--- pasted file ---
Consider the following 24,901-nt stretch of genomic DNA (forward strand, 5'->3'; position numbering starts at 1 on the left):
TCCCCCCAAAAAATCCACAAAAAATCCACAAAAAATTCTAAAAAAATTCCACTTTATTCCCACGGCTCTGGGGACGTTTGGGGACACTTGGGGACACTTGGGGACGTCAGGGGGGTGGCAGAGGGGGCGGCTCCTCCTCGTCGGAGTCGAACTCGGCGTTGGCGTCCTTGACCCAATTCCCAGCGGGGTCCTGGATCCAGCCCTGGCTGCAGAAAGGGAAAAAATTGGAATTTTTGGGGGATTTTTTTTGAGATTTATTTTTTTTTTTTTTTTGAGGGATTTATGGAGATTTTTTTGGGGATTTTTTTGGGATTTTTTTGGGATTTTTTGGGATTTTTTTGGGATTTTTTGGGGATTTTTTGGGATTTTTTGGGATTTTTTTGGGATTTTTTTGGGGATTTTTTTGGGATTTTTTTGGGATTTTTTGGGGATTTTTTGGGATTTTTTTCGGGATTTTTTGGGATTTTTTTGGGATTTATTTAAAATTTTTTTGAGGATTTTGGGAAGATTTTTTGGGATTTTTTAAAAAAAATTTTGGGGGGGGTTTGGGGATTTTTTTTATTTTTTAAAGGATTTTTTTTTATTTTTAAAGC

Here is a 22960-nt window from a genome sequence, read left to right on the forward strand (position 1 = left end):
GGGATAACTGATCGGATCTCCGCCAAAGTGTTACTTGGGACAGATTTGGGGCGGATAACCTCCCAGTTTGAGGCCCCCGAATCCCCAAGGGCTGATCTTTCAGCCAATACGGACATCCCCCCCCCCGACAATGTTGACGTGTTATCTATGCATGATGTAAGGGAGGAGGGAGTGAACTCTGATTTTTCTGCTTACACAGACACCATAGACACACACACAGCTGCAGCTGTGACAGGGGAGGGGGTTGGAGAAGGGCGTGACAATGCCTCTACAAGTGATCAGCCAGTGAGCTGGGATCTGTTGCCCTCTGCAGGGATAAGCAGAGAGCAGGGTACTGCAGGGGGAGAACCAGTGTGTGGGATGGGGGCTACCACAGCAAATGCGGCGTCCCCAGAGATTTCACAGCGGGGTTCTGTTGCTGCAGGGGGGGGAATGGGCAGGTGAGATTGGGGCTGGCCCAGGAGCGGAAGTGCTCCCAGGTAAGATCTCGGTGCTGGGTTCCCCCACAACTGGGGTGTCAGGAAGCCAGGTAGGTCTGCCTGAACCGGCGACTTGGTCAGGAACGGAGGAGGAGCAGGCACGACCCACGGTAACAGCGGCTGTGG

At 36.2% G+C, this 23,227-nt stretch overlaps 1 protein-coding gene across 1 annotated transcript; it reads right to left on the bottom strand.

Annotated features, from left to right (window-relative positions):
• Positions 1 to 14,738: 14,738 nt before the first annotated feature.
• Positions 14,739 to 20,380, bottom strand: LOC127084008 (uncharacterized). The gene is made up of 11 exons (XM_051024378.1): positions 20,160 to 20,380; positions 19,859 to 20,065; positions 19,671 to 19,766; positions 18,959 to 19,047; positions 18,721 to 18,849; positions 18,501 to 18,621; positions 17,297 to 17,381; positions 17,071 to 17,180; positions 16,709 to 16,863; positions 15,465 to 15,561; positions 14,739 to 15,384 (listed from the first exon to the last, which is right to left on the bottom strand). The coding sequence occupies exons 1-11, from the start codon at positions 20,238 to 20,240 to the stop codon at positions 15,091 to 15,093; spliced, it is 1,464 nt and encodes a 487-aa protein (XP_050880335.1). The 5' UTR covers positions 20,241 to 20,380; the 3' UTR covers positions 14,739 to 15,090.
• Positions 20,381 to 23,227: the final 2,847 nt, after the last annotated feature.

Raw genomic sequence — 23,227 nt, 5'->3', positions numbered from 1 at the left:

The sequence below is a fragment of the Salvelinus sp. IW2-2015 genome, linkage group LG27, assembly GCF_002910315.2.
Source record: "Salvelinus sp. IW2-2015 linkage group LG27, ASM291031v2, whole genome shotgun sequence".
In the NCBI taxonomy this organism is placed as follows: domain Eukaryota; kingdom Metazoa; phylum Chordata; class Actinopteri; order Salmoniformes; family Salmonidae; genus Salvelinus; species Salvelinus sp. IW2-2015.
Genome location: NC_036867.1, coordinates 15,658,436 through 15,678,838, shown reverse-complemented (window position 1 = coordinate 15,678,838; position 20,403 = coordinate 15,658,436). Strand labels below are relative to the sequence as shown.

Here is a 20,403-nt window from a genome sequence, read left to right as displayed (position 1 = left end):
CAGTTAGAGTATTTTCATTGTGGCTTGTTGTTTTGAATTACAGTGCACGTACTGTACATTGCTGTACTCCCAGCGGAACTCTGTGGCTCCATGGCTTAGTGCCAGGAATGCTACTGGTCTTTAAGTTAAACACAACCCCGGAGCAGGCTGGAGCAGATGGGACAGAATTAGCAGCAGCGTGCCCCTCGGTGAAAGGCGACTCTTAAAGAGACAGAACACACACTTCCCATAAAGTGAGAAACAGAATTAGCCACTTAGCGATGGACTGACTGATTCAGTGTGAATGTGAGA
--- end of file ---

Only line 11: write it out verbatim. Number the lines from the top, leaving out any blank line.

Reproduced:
The sequence below is a fragment of the Salvelinus sp. IW2-2015 genome, linkage group LG27, assembly GCF_002910315.2.